Everyone’s job search story is different, but each individual story can inspire and empower others who are on their own unique path. Brit Bennett struggled to connect with employers when she was only applying for jobs online. When she started to network, her job search took off. Here’s Brit’s story.
What do you do for a career? Who do you work for?
I work for Ivey Marketing, a retail marketing agency that specializes in branded environments, high-volume product photography, and partnership marketing. We are unique from other agencies in town in that we specialize in both the design and the make of our branded environments (most agencies do one in-house and then outsource the other). We also have an enormous photography studio that is so big you can literally drive huge trucks through it. (Trust me, we’ve shot them!)
How long did it take you to find this job?
How did you find your job? What resources did you use? What tool or tactic helped the most?
I found my job through a staffing agency. Once the recruiter sent me the job description, I started researching the company and realized I knew the COO through AMA PDX, where he was a volunteer speaker and I was a volunteer blogger. I shared a blog post I had written about him with the recruiter and the connection helped me stand out from other applicants.
What was the most difficult part of your job search? How did you overcome this challenge?
The most difficult part of my job search was overcoming my fear of asking for help. I applied to a bunch of job postings I found online, didn’t hear back, got discouraged, got depressed, and started to withdraw. I didn’t want to go out and network because I was ashamed I was unemployed and I was embarrassed I didn’t have business cards to hand out.
It wasn’t until I had an amazing coaching session with a local speaker, author and coach. She gave me some great advice that really helped turn me around. She told me that I don’t always have to be perfectly polished and put together, that it was ok to be honest, to make myself vulnerable, and to ask for help. She told me that my professional contacts would likely be flattered and responsive if I approached them in this way. And she was right. It was scary at first but once I got out from behind my computer and really put myself out there in-person, I started getting job leads in response.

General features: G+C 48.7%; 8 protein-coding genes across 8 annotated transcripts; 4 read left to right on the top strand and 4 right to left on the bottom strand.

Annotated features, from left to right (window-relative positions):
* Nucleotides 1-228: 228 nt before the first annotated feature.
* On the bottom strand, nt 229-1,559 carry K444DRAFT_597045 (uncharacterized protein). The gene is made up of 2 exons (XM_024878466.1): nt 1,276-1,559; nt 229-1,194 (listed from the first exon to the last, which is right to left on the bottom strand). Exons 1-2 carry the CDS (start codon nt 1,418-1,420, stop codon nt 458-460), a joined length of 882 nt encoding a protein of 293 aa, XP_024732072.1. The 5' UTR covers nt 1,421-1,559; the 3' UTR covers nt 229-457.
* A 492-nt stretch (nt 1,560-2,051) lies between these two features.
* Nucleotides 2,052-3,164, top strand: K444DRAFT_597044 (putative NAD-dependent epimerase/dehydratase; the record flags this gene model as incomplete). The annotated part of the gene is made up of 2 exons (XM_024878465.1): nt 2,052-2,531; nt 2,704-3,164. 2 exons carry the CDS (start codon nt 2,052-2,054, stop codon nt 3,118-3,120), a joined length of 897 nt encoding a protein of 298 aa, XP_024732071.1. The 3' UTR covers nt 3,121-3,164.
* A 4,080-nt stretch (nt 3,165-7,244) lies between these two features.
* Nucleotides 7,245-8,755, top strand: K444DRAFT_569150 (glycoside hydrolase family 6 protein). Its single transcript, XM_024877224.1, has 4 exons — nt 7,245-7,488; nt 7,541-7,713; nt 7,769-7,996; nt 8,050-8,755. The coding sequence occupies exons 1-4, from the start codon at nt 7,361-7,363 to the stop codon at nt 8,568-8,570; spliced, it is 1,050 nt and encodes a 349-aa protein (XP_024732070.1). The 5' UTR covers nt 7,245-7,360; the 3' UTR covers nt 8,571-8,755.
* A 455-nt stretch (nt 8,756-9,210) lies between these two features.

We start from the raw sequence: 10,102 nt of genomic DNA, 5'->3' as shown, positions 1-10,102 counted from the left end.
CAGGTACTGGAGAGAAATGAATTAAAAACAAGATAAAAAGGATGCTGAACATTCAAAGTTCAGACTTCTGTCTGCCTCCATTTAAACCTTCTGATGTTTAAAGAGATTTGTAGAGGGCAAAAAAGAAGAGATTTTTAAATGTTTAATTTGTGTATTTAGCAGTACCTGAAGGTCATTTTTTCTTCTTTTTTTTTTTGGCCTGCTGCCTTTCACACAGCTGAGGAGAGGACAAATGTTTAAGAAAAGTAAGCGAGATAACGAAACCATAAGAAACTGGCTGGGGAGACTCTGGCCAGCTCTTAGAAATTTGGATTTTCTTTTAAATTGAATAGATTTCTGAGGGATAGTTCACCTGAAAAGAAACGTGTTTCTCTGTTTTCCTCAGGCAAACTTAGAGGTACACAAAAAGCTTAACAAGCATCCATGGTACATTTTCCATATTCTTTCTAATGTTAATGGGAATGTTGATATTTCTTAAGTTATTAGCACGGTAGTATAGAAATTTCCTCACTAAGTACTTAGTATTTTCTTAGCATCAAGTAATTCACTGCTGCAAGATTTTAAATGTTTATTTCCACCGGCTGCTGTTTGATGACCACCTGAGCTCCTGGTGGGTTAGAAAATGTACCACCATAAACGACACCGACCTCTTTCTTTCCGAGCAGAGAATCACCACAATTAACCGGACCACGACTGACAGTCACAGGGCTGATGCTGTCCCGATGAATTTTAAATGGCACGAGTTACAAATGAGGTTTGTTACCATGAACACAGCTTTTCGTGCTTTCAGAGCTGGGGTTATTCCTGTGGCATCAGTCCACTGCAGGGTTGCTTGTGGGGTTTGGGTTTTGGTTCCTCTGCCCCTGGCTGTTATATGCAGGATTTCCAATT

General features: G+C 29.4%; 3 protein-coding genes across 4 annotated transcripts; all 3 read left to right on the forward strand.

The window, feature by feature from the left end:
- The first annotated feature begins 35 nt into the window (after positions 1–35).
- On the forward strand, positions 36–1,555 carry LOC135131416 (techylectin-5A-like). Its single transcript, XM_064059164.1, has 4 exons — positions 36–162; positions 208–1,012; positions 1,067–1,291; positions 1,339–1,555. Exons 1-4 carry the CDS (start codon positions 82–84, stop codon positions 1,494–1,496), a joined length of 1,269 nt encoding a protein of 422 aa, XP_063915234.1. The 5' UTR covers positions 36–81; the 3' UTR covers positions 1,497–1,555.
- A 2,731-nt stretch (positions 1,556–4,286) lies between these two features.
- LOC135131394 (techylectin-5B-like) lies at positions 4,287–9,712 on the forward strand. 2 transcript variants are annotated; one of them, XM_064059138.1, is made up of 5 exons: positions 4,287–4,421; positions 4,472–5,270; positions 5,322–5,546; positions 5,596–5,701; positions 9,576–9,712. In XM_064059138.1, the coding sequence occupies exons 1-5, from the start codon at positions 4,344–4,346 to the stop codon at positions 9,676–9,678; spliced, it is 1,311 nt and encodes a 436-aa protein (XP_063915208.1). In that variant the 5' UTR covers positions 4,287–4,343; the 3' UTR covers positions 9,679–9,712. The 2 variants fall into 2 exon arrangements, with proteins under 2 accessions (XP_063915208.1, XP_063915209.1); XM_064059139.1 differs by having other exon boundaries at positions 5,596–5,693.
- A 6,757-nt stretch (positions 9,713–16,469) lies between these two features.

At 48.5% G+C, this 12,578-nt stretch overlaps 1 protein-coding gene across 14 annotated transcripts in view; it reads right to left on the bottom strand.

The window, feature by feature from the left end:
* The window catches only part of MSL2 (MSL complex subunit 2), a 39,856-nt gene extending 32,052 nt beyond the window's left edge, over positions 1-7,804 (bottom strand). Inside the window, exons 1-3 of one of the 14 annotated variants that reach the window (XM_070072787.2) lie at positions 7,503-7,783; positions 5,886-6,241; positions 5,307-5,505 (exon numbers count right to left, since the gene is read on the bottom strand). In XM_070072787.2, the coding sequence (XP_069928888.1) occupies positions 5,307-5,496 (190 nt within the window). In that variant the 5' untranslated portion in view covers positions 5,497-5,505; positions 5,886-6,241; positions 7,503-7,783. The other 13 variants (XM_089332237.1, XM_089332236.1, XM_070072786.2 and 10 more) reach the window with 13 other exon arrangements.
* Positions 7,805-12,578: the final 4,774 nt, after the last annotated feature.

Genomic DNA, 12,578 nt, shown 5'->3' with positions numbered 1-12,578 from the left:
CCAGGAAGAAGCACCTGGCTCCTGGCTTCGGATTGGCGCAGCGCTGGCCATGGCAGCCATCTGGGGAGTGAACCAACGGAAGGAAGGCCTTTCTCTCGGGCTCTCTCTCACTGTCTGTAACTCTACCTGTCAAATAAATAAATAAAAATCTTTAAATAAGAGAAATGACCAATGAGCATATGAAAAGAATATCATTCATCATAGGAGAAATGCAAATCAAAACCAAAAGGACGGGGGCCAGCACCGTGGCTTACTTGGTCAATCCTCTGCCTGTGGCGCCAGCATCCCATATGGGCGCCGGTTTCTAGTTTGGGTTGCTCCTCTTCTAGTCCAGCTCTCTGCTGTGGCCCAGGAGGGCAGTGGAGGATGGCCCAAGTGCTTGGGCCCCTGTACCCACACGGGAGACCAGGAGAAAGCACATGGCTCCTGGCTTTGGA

What is the single best piece of advice you would offer other job-seekers?
Leverage your network! My best friend, Amarena Grace, works in staffing so she critiques resumes and work history for a living. She let me run all my potential job prospects by her and then advised me on how accepting each potential position could possibly affect my future career path.
My friend Glenn Scott also works in staffing and is a rolodex of knowledge. He knows arguably every agency in town so I did a lot of checking-in with him as well. Glenn was able to tell me about the personalities of the different people working at the different agencies I was considering. This helped me determine if I would be a good cultural fit or not.
Why do you love your job?
I love my job because marketing is something I am passionate about and it feels fulfilling to spend my day doing work that I enjoy. The people make a huge difference as well. Tim Hawkins, our CEO at Ivey, is so friendly and approachable. His door is always open and I am comfortable engaging in open and honest dialogue with him. I also have an amazingly supportive boss, Jennifer Sandberg. Jennifer is smart, funny, and helping me grow professionally and become a better marketer. Everyone at Ivey is intelligent, hard-working, and kind. The lack of ego here is so refreshing: just a group of good people that love retail marketing, making clients happy, and getting stuff done.
Learn more about Brit and connect with her on LinkedIn.